Avatar Aang, in the midst of a celebration of the first jointly governed colony, is beset by visions of one of his former lives, Avatar Yangchen, the last air bender avatar before Aang. The visions remind Aang that it is time for Yangchen’s festival, so everyone’s favorite friend group sets off: Aang, Katara, Sokka, Toph, and the Air Acolytes fly to a pristine to cliff to honor a giant statue of an unknown woman. Tensions rise almost immediately between Aang and Toph. Aang encourages valuing tradition and Toph encourages critical thought.
Things get worse when the group discovers that a local refinery is polluting the land and river. Aang and Toph’s friendship is challenged even more as Aang focuses on returning that land to former, pristine glory while Toph focuses on the future of industry and the promise it brings. Unfortunately, that industry brings its own host of problems to the area via environmental and spiritual consequences. In the end, Aang and Toph’s friendship is so strong and deep rooted that they instinctively choose to look at for one another despite their disagreements.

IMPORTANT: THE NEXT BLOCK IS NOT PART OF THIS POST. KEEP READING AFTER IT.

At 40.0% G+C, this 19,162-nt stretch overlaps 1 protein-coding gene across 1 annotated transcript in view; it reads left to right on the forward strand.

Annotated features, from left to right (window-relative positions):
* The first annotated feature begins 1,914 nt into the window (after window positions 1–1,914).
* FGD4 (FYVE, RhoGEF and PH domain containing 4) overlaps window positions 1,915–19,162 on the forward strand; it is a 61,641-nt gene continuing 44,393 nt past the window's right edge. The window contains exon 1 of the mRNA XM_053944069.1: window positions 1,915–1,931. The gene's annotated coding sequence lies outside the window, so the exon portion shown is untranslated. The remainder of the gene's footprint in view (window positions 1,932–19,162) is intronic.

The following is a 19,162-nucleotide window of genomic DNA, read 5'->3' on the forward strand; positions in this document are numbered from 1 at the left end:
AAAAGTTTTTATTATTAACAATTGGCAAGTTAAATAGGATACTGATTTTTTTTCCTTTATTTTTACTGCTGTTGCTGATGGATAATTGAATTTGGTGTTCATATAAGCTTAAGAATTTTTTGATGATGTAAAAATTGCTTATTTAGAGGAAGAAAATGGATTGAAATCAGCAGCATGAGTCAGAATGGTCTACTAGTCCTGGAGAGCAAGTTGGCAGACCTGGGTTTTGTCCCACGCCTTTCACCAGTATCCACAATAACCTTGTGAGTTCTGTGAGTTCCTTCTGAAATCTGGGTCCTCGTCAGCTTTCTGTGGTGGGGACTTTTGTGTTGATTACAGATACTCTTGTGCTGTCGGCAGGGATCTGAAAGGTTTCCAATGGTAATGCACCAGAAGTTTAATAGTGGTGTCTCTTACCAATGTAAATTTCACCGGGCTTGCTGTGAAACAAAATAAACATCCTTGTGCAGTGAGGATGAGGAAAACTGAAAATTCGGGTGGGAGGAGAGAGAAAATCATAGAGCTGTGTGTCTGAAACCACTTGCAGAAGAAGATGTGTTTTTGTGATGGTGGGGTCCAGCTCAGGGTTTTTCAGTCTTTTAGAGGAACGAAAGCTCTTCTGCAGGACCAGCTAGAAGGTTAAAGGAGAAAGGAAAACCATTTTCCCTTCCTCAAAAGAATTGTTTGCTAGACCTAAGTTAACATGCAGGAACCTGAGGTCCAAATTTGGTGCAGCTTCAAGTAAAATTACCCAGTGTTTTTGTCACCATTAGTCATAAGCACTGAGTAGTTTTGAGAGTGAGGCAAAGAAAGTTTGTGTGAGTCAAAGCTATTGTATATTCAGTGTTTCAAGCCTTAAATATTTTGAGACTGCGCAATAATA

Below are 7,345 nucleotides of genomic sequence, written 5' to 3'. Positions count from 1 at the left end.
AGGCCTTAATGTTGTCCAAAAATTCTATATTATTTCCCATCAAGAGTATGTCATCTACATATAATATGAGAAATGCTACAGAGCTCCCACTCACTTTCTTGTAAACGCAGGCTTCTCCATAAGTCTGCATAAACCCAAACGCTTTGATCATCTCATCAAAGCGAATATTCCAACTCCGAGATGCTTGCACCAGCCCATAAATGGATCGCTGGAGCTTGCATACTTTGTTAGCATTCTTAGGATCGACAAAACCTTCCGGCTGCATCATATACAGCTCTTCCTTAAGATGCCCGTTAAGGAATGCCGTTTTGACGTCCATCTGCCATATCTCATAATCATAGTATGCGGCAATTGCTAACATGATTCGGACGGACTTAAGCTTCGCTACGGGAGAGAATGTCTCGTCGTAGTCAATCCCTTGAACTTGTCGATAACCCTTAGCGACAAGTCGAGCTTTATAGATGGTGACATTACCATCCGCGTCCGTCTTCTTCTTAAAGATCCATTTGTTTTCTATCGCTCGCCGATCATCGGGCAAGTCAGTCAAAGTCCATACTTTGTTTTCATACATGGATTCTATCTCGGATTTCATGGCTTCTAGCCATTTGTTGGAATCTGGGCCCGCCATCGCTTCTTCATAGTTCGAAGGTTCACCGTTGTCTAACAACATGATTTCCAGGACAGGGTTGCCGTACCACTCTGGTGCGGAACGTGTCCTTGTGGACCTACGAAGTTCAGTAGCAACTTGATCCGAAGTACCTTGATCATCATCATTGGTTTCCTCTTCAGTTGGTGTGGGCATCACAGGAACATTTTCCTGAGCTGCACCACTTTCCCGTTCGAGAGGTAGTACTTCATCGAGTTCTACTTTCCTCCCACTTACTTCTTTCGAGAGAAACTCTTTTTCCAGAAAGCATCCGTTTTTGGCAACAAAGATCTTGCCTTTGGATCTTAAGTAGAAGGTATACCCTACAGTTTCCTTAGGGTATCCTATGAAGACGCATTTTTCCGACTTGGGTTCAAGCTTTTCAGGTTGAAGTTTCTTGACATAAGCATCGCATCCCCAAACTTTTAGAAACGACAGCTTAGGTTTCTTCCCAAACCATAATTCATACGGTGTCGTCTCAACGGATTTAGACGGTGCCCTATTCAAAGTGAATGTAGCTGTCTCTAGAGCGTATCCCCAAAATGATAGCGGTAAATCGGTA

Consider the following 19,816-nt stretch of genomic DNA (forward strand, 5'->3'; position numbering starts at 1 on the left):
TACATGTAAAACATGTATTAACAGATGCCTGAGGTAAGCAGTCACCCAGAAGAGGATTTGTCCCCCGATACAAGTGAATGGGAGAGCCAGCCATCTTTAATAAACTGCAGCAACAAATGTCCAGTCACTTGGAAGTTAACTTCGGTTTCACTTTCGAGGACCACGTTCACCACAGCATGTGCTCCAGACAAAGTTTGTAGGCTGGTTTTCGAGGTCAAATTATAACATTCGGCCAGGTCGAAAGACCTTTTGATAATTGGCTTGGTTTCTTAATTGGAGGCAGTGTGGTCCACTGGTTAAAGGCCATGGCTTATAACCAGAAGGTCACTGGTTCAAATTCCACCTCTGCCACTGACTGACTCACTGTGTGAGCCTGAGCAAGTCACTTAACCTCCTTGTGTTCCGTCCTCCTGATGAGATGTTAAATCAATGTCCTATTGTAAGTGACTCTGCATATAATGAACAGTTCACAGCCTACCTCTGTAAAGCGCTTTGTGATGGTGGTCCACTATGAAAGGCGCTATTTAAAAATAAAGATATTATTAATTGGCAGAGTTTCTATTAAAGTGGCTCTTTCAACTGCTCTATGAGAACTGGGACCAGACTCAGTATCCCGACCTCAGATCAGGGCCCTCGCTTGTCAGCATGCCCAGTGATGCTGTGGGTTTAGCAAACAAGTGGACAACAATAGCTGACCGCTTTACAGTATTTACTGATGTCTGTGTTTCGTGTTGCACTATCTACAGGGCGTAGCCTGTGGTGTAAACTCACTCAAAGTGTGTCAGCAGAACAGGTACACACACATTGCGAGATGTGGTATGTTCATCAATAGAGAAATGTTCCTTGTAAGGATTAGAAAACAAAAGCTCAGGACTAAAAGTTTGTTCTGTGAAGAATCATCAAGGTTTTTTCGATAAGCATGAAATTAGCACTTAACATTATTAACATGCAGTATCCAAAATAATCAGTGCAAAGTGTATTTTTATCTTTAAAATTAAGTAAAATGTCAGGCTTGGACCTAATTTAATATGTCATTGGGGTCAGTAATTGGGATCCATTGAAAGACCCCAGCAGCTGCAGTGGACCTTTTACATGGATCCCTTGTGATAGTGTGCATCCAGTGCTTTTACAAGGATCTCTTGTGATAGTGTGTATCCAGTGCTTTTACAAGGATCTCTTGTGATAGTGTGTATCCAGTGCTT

Sokka is still here, like in author Avatar graphic novels, but he still hasn’t had a very prominent role yet. He is still mostly comedic relief and messenger. I do hope that he gets his own story line in a future graphic novel. Katara’s role is reduced as well, but there are short interactions between her and other Southern Water Tribe citizens that hint at how the greater Avatar universe is doing outside of the Fire Nation and Earth Kingdom.
The author, Yang, continues the tradition of all Avatar media of handling many complex and challenging issues in ways that are digestible for children without dumbing them down. The Rift tackles such issues as the consequences of industry, the importance of tradition, the value of friendship, the nature of greed, and the limitations of environmentalism.
BINGO SPACE – FRIENDSHIP